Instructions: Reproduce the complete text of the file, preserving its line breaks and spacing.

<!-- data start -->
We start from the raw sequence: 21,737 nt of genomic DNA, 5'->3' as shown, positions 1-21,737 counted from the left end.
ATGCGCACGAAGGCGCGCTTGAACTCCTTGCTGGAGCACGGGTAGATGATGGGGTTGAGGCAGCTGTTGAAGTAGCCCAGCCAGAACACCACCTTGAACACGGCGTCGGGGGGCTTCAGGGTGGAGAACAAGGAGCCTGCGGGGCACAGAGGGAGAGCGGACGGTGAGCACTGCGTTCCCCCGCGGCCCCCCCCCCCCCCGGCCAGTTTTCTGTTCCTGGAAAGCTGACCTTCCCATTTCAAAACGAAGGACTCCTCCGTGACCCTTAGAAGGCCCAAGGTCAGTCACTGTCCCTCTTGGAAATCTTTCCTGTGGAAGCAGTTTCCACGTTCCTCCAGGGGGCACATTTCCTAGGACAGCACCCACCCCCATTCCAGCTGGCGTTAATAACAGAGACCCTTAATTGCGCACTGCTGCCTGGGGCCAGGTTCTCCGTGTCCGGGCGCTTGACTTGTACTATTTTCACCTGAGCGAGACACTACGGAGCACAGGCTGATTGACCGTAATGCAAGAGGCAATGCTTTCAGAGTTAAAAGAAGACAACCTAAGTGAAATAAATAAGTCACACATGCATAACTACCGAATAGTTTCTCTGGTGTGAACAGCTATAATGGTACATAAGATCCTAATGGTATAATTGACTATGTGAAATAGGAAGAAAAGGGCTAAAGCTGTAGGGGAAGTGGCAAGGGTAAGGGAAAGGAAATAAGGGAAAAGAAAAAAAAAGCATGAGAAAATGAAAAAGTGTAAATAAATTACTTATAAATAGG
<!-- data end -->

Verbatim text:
We start from the raw sequence: 21,737 nt of genomic DNA, 5'->3' as shown, positions 1-21,737 counted from the left end.
ATGCGCACGAAGGCGCGCTTGAACTCCTTGCTGGAGCACGGGTAGATGATGGGGTTGAGGCAGCTGTTGAAGTAGCCCAGCCAGAACACCACCTTGAACACGGCGTCGGGGGGCTTCAGGGTGGAGAACAAGGAGCCTGCGGGGCACAGAGGGAGAGCGGACGGTGAGCACTGCGTTCCCCCGCGGCCCCCCCCCCCCCCGGCCAGTTTTCTGTTCCTGGAAAGCTGACCTTCCCATTTCAAAACGAAGGACTCCTCCGTGACCCTTAGAAGGCCCAAGGTCAGTCACTGTCCCTCTTGGAAATCTTTCCTGTGGAAGCAGTTTCCACGTTCCTCCAGGGGGCACATTTCCTAGGACAGCACCCACCCCCATTCCAGCTGGCGTTAATAACAGAGACCCTTAATTGCGCACTGCTGCCTGGGGCCAGGTTCTCCGTGTCCGGGCGCTTGACTTGTACTATTTTCACCTGAGCGAGACACTACGGAGCACAGGCTGATTGACCGTAATGCAAGAGGCAATGCTTTCAGAGTTAAAAGAAGACAACCTAAGTGAAATAAATAAGTCACACATGCATAACTACCGAATAGTTTCTCTGGTGTGAACAGCTATAATGGTACATAAGATCCTAATGGTATAATTGACTATGTGAAATAGGAAGAAAAGGGCTAAAGCTGTAGGGGAAGTGGCAAGGGTAAGGGAAAGGAAATAAGGGAAAAGAAAAAAAAAGCATGAGAAAATGAAAAAGTGTAAATAAATTACTTATAAATAGG